I was unsure of having him evaled by the sd.  We were hmeschooling at the time and I was sure he would be fine at home.  By the time the summer ended, I had changed my mind.  I contacted the sd and set up evals.  When we met with the psychologist, I was aware that I might need to convince her that I knew he was autistic and I could handle the dx.  I took the diagnostic criteria with me and pointed each one out to her and how I was sure that he had enough t dx him with autism.  We left the school that day with a dx of High Functioning Autism.  

I think that may be enough of an intro for today.  There is so much more.  There is the fight we had with the sd and that we went through mediation with them.  There is also our son Adrian being dx’ed with pdd-nos the next year.  That will certainly come later.  I am glad to be here and I hope that I can post enough.

I was on the forums at Lotsofkids, and someone posted a link to this article:

SN Child Voted Out of Classroom.

The first reaction of most people is to be appalled. And I have to admit, this is a very upsetting situation and I do not feel it was handled well at all. The teacher does deserve some sort of disciplinary action. However, I don’t believe this was criminal and I don’t believe she deserves to lose her job. This situation is simply casting light on another issue, and one that I feel we are going to be seeing a lot more about–good and bad. It is about a growing trend in education which is turning out to be a double-edge sword.

In an effort to be “inclusive” more and more special needs children are being put into mainstream classrooms. These children, who would have been put in a special program in the past, are being placed into regular rooms with 20+ students. Problem is, teachers are NOT being given training to deal with special needs children. They are simply being told to deal with it. Granted, most schools do have a special-ed team member they can confer with, but in the trenches, day-to-day, the teachers are on their own.

This just boggles my mind. Even trained professionals and parents can have hard time with these kids, and they have experience. Seasoned teachers are struggling with this. What about a new teacher, fresh out of school, just getting her feet wet in teaching? Put a difficult SN child in his/her classroom and it’s a recipe for disaster.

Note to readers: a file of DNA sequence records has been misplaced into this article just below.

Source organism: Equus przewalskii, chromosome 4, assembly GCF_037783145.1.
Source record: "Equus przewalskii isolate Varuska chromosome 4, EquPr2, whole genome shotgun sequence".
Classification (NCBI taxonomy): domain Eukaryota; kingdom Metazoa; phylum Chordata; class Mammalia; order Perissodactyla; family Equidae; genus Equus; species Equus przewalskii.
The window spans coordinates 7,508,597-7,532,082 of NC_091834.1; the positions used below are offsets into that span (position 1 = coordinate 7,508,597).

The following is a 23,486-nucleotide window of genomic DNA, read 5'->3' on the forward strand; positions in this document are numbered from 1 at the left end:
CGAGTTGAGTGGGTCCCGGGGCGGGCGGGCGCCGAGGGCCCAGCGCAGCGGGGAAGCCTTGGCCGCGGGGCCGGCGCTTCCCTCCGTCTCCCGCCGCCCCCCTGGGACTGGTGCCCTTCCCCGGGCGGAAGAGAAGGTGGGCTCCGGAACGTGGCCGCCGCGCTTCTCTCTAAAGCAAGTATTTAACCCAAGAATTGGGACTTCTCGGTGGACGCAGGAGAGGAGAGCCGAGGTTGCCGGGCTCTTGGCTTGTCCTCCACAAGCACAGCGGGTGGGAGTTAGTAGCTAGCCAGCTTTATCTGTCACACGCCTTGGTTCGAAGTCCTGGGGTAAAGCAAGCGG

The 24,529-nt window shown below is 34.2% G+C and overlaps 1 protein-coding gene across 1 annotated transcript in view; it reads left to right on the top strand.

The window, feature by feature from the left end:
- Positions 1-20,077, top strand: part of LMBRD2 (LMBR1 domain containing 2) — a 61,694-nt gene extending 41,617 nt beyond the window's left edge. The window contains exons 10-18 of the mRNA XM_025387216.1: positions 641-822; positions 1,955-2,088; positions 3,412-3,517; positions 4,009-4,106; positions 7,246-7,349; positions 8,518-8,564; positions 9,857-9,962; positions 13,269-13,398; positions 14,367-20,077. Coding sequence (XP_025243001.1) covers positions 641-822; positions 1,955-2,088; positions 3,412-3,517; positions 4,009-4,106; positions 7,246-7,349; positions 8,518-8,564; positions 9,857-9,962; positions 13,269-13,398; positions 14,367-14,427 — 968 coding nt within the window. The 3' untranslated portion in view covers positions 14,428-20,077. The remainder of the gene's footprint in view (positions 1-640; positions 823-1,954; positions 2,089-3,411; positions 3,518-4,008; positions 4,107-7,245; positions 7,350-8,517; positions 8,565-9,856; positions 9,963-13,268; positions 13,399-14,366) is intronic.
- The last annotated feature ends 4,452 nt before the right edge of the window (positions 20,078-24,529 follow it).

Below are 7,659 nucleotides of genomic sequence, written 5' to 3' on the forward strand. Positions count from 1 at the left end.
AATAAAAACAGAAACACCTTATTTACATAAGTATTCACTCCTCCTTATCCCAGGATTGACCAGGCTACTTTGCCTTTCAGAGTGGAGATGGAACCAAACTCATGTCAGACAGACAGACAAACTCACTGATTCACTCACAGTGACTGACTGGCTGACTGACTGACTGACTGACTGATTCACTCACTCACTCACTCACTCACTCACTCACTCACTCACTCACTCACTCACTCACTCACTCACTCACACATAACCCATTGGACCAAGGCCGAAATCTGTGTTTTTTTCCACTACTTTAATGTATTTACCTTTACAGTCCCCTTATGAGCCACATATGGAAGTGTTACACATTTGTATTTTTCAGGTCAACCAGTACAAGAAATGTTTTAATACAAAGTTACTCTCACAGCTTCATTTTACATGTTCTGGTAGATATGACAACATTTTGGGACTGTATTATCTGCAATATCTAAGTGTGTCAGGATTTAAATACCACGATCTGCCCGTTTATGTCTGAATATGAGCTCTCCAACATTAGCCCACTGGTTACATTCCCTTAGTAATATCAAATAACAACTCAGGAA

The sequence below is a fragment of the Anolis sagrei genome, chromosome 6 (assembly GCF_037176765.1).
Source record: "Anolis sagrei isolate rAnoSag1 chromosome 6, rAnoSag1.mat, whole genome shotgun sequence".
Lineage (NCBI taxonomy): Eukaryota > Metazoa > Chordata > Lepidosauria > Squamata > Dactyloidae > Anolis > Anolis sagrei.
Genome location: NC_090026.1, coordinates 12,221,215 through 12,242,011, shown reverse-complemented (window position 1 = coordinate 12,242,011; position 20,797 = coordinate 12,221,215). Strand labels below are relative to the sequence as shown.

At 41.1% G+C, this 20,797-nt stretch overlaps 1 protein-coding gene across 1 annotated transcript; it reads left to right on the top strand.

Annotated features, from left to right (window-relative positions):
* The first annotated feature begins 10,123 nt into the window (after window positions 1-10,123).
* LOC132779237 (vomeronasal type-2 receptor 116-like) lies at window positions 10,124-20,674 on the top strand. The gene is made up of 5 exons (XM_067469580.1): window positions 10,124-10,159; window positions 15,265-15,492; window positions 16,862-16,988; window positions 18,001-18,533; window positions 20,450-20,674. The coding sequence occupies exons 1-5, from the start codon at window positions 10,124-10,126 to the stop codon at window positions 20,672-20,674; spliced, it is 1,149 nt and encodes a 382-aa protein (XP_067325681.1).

Integration is not new, but it’s the hot trend right now, and more and more districts are jumping on the bandwagon. While I can understand the benefits, there is a rush to push *everyone* into a regular classroom. This is just not a good thing. I fought with my school district about it for years. They wanted my son in a general classroom. This is a child who is, for the mostpart, non-verbal. He requires a 1-on-1 aide, plus he has to have special intervention throughout the week. He has to have behavior therapy because of his aggression issues, which are sometimes directed towards students and staff. He can disrupt his class of 10. I can’t imagine him in a room of 20 or 30! And yet, I still hear in meetings, “don’t you look forward to the day he can enter a regular classroom?” Um, no. Granted, in my dreams I would love to believe he would be able to get to that point. But I am realistic. I truly don’t see that happening. I think some of these schools need to realize that too.

My sister is a 2nd grade teacher and she is dealing with this situation now. She gets 1 to 2 kids a year who are SN and it causes a lot of problems. The other students do not understand that the child’s behavior is not his/her fault. Because of privacy issues and such, my sister cannot really tell her students what is going on. She just has to say the SN child is “different” or having a “hard time.” That doesn’t really help the kids understand, and just makes things harder for her as a teacher. My sister constantly complains she does not have the knowledge of the strategies to deal with some of the behavioral and learning issues these kids have. At least in her case, she can come to talk to me about these things, so she has someone who can give her some perspective. Many teachers don’t have that at all.

Getting back to the news story, I truly think it’s terrible that this child had to go through that. I also think it’s terrible that the teacher set such an example of intolerance for those other children. But, knowing how hard these kids can be to deal with, is she truly to blame? I actually had Raif’s kindergarten teacher call me on the phone and scream at me, telling me she thought Raif was pretending to be “retarded.” She insisted because he was intelligent, he must be normal, and any acting out was deliberate. Any parent of a SN child realizes this thinking is so misinformed and wrong. However, it should be noted this was a woman that had a 3-month crash course in special education before being thrown into a classroom with a dozen kids with varying degrees of special needs. She knew little to nothing about working with these types of children. Granted, at the time I was infuriated at the woman’s insensitivity, but I realized that the school system had a good deal of blame too.